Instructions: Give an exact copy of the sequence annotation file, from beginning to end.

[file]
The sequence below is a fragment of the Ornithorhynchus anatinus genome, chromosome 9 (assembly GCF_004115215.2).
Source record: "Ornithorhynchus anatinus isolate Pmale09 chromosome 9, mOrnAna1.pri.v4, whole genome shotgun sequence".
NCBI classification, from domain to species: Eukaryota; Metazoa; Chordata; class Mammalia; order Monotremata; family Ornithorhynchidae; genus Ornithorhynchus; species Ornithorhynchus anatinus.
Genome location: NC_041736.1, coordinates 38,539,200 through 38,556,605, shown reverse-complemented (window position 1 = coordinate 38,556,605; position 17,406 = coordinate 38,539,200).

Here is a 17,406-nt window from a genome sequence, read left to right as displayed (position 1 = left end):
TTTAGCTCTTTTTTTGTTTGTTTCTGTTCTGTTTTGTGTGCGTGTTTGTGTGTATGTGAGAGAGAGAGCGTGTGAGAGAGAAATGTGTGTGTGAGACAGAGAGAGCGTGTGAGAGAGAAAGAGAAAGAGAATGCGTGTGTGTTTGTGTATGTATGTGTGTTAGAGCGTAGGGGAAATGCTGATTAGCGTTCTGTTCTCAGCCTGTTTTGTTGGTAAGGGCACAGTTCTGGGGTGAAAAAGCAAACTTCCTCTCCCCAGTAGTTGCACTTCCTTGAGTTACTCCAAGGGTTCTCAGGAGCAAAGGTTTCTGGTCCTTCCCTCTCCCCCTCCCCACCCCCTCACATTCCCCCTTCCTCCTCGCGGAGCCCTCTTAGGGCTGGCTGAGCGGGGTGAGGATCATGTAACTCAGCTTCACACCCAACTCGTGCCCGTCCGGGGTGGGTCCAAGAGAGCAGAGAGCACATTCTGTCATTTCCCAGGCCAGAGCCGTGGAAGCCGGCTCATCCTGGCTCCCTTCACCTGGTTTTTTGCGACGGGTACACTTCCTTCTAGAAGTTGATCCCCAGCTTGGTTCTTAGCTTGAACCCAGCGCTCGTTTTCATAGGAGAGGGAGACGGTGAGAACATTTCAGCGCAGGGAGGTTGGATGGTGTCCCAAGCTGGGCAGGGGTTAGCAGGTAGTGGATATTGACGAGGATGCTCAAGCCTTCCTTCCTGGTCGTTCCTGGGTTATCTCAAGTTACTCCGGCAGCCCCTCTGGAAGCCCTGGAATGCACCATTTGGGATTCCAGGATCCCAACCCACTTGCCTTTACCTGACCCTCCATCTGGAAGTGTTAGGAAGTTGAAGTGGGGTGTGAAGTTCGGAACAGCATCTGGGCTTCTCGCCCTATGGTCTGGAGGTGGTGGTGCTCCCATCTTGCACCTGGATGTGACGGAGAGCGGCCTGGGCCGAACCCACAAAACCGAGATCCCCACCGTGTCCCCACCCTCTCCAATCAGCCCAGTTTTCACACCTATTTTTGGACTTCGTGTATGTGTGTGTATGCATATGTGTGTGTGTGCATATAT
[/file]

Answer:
The sequence below is a fragment of the Ornithorhynchus anatinus genome, chromosome 9 (assembly GCF_004115215.2).
Source record: "Ornithorhynchus anatinus isolate Pmale09 chromosome 9, mOrnAna1.pri.v4, whole genome shotgun sequence".
NCBI classification, from domain to species: Eukaryota; Metazoa; Chordata; class Mammalia; order Monotremata; family Ornithorhynchidae; genus Ornithorhynchus; species Ornithorhynchus anatinus.
Genome location: NC_041736.1, coordinates 38,539,200 through 38,556,605, shown reverse-complemented (window position 1 = coordinate 38,556,605; position 17,406 = coordinate 38,539,200).

Here is a 17,406-nt window from a genome sequence, read left to right as displayed (position 1 = left end):
TTTAGCTCTTTTTTTGTTTGTTTCTGTTCTGTTTTGTGTGCGTGTTTGTGTGTATGTGAGAGAGAGAGCGTGTGAGAGAGAAATGTGTGTGTGAGACAGAGAGAGCGTGTGAGAGAGAAAGAGAAAGAGAATGCGTGTGTGTTTGTGTATGTATGTGTGTTAGAGCGTAGGGGAAATGCTGATTAGCGTTCTGTTCTCAGCCTGTTTTGTTGGTAAGGGCACAGTTCTGGGGTGAAAAAGCAAACTTCCTCTCCCCAGTAGTTGCACTTCCTTGAGTTACTCCAAGGGTTCTCAGGAGCAAAGGTTTCTGGTCCTTCCCTCTCCCCCTCCCCACCCCCTCACATTCCCCCTTCCTCCTCGCGGAGCCCTCTTAGGGCTGGCTGAGCGGGGTGAGGATCATGTAACTCAGCTTCACACCCAACTCGTGCCCGTCCGGGGTGGGTCCAAGAGAGCAGAGAGCACATTCTGTCATTTCCCAGGCCAGAGCCGTGGAAGCCGGCTCATCCTGGCTCCCTTCACCTGGTTTTTTGCGACGGGTACACTTCCTTCTAGAAGTTGATCCCCAGCTTGGTTCTTAGCTTGAACCCAGCGCTCGTTTTCATAGGAGAGGGAGACGGTGAGAACATTTCAGCGCAGGGAGGTTGGATGGTGTCCCAAGCTGGGCAGGGGTTAGCAGGTAGTGGATATTGACGAGGATGCTCAAGCCTTCCTTCCTGGTCGTTCCTGGGTTATCTCAAGTTACTCCGGCAGCCCCTCTGGAAGCCCTGGAATGCACCATTTGGGATTCCAGGATCCCAACCCACTTGCCTTTACCTGACCCTCCATCTGGAAGTGTTAGGAAGTTGAAGTGGGGTGTGAAGTTCGGAACAGCATCTGGGCTTCTCGCCCTATGGTCTGGAGGTGGTGGTGCTCCCATCTTGCACCTGGATGTGACGGAGAGCGGCCTGGGCCGAACCCACAAAACCGAGATCCCCACCGTGTCCCCACCCTCTCCAATCAGCCCAGTTTTCACACCTATTTTTGGACTTCGTGTATGTGTGTGTATGCATATGTGTGTGTGTGCATATAT